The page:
Each press release reads almost the same: Jack Astedt, Plymouth State, MASCAC Goalie of the Week.
For the third time in four weeks, the junior has received the honor — this week, after going 2-1 with a 1.63 goals against average, a .945 saves percentage, and a shutout in three games from November 29 to December 3.
But Astedt, a junior at Plymouth State, credits his early-season success to the fact that in the past two summers, he has made a stronger dedication to off-season training. In his native Sweden, he worked as a goalie coach at summer youth camps and trained every day, whether it was skating, weight training, or running on the beach near his hometown of Osby, about two and a half hours northeast of Copenhagen, Denmark.
“I’d never really taken being physically strong and going to the gym seriously,” Astedt said. “I rode on my talent. You reach a point where you can’t do that, and you reach a point where you have to develop in another way. You can’t just survive on your talent. For me, that was the biggest difference, compared to last year.
“I came into the season and I knew I worked harder. I definitely worked just as hard as the other goalies in the league.
But Astedt’s early-season success is also part of a bigger journey. In Sweden, he went to high school in Angelholm and played club hockey for the Rogle BK Super Elite U-18 and U-20 teams. After Astedt graduated from high school in 2009, he did not make the pro-level team of the organization that owned his club team — the team needed two goalies, and he was the third man out.
Astedt took his next step: Pursue college hockey opportunities in the United States.
“I had no idea whatsoever about college sports,” Astedt said. “How am I going to do this? Who am I going to talk to?”
He met with Bluechip Education, a Swedish firm that helps place Swedish students in American colleges and universities.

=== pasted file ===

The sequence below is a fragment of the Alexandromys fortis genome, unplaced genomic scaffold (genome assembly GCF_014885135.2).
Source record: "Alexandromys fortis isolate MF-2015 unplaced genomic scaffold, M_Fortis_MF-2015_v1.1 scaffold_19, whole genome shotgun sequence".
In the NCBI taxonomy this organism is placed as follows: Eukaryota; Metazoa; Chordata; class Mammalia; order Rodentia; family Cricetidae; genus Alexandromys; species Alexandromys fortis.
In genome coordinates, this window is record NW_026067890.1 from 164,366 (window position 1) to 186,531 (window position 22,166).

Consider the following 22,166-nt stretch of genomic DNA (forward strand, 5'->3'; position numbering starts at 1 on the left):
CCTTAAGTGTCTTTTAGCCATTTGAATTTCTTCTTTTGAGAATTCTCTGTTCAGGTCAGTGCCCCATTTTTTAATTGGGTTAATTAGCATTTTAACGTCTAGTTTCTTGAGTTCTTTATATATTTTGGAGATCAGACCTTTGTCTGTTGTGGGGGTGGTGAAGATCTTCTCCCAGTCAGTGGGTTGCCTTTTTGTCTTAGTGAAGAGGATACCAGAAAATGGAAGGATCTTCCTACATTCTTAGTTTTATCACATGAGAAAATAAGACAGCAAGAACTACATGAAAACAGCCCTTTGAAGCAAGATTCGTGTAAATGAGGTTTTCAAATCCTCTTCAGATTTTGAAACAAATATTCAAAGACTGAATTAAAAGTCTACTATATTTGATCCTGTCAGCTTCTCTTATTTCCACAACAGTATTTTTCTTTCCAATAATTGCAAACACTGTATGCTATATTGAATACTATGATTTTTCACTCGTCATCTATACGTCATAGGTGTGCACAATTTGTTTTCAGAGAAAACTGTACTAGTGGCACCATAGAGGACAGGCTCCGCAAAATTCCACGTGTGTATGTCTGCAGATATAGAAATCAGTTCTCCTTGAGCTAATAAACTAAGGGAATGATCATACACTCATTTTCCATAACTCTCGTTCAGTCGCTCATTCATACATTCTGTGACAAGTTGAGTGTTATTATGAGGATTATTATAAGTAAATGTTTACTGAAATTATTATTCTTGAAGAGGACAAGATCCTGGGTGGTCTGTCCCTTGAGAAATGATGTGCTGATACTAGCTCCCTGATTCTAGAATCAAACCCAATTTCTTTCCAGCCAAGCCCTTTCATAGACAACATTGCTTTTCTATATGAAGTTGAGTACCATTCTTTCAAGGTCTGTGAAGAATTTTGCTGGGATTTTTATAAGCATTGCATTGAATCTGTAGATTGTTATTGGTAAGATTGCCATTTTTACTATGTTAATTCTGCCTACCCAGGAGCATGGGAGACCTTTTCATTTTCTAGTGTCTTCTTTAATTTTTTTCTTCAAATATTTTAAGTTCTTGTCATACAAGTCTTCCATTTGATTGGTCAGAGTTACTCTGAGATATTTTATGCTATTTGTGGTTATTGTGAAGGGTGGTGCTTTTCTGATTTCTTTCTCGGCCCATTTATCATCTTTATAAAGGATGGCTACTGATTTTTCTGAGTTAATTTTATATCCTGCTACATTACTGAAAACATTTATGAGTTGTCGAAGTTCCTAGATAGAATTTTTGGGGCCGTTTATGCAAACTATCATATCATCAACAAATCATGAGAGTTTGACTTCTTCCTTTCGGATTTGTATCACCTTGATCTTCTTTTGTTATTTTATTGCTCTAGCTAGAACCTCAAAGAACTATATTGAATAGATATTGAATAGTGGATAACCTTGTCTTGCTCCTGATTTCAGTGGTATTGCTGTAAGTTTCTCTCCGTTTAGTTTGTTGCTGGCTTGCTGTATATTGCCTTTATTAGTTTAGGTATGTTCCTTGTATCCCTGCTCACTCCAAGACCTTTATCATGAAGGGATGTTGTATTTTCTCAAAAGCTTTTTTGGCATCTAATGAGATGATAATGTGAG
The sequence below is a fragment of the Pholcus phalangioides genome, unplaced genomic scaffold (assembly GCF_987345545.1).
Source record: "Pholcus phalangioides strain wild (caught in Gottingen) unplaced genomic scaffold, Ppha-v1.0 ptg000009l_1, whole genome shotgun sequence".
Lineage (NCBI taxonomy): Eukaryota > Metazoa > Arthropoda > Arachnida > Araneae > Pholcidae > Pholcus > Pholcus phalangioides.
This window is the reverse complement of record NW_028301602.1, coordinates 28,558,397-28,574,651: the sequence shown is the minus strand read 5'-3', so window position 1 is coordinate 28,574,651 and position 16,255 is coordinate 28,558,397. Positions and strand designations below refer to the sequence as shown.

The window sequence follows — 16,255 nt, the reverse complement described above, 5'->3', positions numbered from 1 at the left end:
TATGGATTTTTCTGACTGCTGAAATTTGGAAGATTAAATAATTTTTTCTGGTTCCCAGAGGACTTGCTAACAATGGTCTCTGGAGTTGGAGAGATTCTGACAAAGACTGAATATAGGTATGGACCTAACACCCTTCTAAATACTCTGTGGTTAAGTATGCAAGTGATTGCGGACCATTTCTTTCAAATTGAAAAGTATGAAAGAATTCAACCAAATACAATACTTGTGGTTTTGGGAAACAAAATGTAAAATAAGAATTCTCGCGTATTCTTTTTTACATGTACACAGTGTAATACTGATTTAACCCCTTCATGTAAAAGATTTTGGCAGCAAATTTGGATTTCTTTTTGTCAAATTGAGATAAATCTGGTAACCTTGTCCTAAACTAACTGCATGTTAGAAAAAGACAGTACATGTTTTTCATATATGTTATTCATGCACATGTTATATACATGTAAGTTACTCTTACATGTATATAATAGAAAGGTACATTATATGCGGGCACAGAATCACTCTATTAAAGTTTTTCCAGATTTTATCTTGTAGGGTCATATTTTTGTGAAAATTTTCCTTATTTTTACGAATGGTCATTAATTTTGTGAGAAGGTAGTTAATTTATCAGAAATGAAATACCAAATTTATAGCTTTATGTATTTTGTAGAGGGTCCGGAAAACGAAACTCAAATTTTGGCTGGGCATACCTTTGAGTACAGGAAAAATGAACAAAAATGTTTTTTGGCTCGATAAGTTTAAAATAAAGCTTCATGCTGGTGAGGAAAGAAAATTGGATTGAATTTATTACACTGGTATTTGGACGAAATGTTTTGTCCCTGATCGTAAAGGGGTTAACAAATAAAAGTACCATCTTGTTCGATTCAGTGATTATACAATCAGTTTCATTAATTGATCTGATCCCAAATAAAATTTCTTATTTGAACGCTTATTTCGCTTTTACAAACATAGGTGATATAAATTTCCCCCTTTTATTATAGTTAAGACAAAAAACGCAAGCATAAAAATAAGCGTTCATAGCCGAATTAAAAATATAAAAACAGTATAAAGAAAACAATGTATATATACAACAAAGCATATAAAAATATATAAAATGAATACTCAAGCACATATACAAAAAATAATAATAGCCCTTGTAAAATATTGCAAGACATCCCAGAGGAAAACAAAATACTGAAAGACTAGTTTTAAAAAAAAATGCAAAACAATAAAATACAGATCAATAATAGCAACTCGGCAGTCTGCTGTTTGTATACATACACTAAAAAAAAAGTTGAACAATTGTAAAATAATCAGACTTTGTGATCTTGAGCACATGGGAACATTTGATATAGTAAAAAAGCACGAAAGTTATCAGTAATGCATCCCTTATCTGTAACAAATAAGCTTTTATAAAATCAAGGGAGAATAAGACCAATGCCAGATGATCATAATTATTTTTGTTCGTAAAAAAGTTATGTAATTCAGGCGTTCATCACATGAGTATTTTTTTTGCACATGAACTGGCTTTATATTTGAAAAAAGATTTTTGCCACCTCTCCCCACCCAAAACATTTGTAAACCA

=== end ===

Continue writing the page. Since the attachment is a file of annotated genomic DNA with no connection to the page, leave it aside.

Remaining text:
“The organization sent out some information for me, and I started getting e-mails from different schools all over the United States,” Astedt said. “I had no idea what school was good, what league was good. What would it cost me? Will I get a scholarship?”
After staying in contact with several coaches from New England, ultimately, he chose a Division III state university in central New Hampshire.
“I went with my gut feeling,” Astedt said.
Two years ago, Plymouth State coach Craig Russell met Astedt at Boston’s Logan Airport — the first time Astedt had ever been to the United States. The initial adjustment was overwhelming. He didn’t have the comforts of home. He went from having his own room to sharing a dorm room with two American students. He had to learn to balance his schoolwork with playing hockey. He had never even heard of Plymouth, N.H., and he had no idea about his new team.
“I learned more in my first year than what I’d known my whole life,” Astedt said.
In 13 games in his freshman year at Plymouth State, Astedt finished 8-4 with an .899 saves percentage and a 3.37 goals-against average. Last year, Astedt finished 13-5-5 with a .920 saves percentage, a 2.18 goals-against average, and three shutouts.
In eight games this season, Astedt is 6-2 with a .928 saves percentage, a 1.97 goals against average and two shutouts — he’s one of three Division III goalies who lead the nation with two shutouts.
Likewise, Plymouth State is one of three teams tied for ninth in the nation in team defense, allowing an average of two goals a game.
“With the team, we have faith in ourselves that we can play against the best,” said Astedt, whose team hosts Massachusetts-Dartmouth on Thursday and Fitchburg State on Saturday, before the holiday break. “Our program is getting so much better each year, but you don’t know where you stand going into the season. We’ve been working really really hard off the ice throughout the preseason. But we didn’t really know what to expect. Winning those first couple games was a good feeling.”